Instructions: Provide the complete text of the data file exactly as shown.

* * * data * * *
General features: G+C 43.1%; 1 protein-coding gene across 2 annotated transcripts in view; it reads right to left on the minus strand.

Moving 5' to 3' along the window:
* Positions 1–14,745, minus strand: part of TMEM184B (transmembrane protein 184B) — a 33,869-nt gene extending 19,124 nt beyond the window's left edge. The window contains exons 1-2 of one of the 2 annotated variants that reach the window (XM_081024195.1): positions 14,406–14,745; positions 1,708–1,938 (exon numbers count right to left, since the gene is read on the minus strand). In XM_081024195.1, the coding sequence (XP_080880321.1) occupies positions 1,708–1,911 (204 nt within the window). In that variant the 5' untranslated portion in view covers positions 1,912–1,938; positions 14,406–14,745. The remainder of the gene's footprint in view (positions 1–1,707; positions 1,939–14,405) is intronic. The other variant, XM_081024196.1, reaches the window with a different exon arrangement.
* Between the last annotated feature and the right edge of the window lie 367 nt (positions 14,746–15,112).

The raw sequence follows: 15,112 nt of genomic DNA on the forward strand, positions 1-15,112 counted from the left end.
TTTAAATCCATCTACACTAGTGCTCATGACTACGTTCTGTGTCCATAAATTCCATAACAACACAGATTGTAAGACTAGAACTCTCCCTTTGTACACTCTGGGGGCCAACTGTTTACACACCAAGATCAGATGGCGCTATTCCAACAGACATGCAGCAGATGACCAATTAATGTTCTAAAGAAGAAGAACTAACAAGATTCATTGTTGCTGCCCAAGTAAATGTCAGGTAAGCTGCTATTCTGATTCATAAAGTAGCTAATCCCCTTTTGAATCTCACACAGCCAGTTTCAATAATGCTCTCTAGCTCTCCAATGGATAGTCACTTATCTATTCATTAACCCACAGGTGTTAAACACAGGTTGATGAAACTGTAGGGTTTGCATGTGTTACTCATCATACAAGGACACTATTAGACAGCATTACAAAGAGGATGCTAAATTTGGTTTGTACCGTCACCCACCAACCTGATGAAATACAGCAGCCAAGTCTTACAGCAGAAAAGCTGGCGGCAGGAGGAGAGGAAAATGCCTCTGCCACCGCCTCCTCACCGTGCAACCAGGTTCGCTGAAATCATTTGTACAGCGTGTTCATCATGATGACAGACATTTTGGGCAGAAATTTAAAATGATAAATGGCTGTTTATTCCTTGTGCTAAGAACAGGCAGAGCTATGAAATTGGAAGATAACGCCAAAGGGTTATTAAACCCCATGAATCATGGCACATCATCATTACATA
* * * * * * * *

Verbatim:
General features: G+C 43.1%; 1 protein-coding gene across 2 annotated transcripts in view; it reads right to left on the minus strand.

Moving 5' to 3' along the window:
* Positions 1–14,745, minus strand: part of TMEM184B (transmembrane protein 184B) — a 33,869-nt gene extending 19,124 nt beyond the window's left edge. The window contains exons 1-2 of one of the 2 annotated variants that reach the window (XM_081024195.1): positions 14,406–14,745; positions 1,708–1,938 (exon numbers count right to left, since the gene is read on the minus strand). In XM_081024195.1, the coding sequence (XP_080880321.1) occupies positions 1,708–1,911 (204 nt within the window). In that variant the 5' untranslated portion in view covers positions 1,912–1,938; positions 14,406–14,745. The remainder of the gene's footprint in view (positions 1–1,707; positions 1,939–14,405) is intronic. The other variant, XM_081024196.1, reaches the window with a different exon arrangement.
* Between the last annotated feature and the right edge of the window lie 367 nt (positions 14,746–15,112).

The raw sequence follows: 15,112 nt of genomic DNA on the forward strand, positions 1-15,112 counted from the left end.
TTTAAATCCATCTACACTAGTGCTCATGACTACGTTCTGTGTCCATAAATTCCATAACAACACAGATTGTAAGACTAGAACTCTCCCTTTGTACACTCTGGGGGCCAACTGTTTACACACCAAGATCAGATGGCGCTATTCCAACAGACATGCAGCAGATGACCAATTAATGTTCTAAAGAAGAAGAACTAACAAGATTCATTGTTGCTGCCCAAGTAAATGTCAGGTAAGCTGCTATTCTGATTCATAAAGTAGCTAATCCCCTTTTGAATCTCACACAGCCAGTTTCAATAATGCTCTCTAGCTCTCCAATGGATAGTCACTTATCTATTCATTAACCCACAGGTGTTAAACACAGGTTGATGAAACTGTAGGGTTTGCATGTGTTACTCATCATACAAGGACACTATTAGACAGCATTACAAAGAGGATGCTAAATTTGGTTTGTACCGTCACCCACCAACCTGATGAAATACAGCAGCCAAGTCTTACAGCAGAAAAGCTGGCGGCAGGAGGAGAGGAAAATGCCTCTGCCACCGCCTCCTCACCGTGCAACCAGGTTCGCTGAAATCATTTGTACAGCGTGTTCATCATGATGACAGACATTTTGGGCAGAAATTTAAAATGATAAATGGCTGTTTATTCCTTGTGCTAAGAACAGGCAGAGCTATGAAATTGGAAGATAACGCCAAAGGGTTATTAAACCCCATGAATCATGGCACATCATCATTACATA